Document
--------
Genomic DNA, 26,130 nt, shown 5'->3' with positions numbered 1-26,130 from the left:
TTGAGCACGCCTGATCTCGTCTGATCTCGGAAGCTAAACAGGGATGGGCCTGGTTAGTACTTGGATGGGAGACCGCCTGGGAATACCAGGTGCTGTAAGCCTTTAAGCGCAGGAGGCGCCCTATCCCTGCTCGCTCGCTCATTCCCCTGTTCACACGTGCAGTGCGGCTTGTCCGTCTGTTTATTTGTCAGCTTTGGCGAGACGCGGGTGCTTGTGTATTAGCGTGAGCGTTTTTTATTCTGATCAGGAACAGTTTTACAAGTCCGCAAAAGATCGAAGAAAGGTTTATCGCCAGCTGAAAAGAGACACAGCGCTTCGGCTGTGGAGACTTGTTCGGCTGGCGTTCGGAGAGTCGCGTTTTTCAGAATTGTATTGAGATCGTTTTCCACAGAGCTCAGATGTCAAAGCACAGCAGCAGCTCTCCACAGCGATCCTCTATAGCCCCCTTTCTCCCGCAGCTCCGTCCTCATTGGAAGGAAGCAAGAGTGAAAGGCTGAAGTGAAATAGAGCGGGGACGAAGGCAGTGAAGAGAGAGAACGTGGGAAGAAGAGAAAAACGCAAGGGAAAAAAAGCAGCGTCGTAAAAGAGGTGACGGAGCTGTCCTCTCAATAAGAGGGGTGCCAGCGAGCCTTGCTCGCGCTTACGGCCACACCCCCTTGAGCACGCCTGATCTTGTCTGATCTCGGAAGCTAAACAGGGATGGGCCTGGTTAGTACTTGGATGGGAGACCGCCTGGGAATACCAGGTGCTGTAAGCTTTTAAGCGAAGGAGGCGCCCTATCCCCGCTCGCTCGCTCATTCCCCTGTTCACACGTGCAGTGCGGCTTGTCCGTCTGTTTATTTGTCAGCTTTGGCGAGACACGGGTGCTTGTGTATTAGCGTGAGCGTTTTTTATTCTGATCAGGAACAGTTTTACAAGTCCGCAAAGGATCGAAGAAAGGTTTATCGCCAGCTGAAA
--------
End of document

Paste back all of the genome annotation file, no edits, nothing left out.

Genomic DNA, 26,130 nt, shown 5'->3' with positions numbered 1-26,130 from the left:
TTGAGCACGCCTGATCTCGTCTGATCTCGGAAGCTAAACAGGGATGGGCCTGGTTAGTACTTGGATGGGAGACCGCCTGGGAATACCAGGTGCTGTAAGCCTTTAAGCGCAGGAGGCGCCCTATCCCTGCTCGCTCGCTCATTCCCCTGTTCACACGTGCAGTGCGGCTTGTCCGTCTGTTTATTTGTCAGCTTTGGCGAGACGCGGGTGCTTGTGTATTAGCGTGAGCGTTTTTTATTCTGATCAGGAACAGTTTTACAAGTCCGCAAAAGATCGAAGAAAGGTTTATCGCCAGCTGAAAAGAGACACAGCGCTTCGGCTGTGGAGACTTGTTCGGCTGGCGTTCGGAGAGTCGCGTTTTTCAGAATTGTATTGAGATCGTTTTCCACAGAGCTCAGATGTCAAAGCACAGCAGCAGCTCTCCACAGCGATCCTCTATAGCCCCCTTTCTCCCGCAGCTCCGTCCTCATTGGAAGGAAGCAAGAGTGAAAGGCTGAAGTGAAATAGAGCGGGGACGAAGGCAGTGAAGAGAGAGAACGTGGGAAGAAGAGAAAAACGCAAGGGAAAAAAAGCAGCGTCGTAAAAGAGGTGACGGAGCTGTCCTCTCAATAAGAGGGGTGCCAGCGAGCCTTGCTCGCGCTTACGGCCACACCCCCTTGAGCACGCCTGATCTTGTCTGATCTCGGAAGCTAAACAGGGATGGGCCTGGTTAGTACTTGGATGGGAGACCGCCTGGGAATACCAGGTGCTGTAAGCTTTTAAGCGAAGGAGGCGCCCTATCCCCGCTCGCTCGCTCATTCCCCTGTTCACACGTGCAGTGCGGCTTGTCCGTCTGTTTATTTGTCAGCTTTGGCGAGACACGGGTGCTTGTGTATTAGCGTGAGCGTTTTTTATTCTGATCAGGAACAGTTTTACAAGTCCGCAAAGGATCGAAGAAAGGTTTATCGCCAGCTGAAA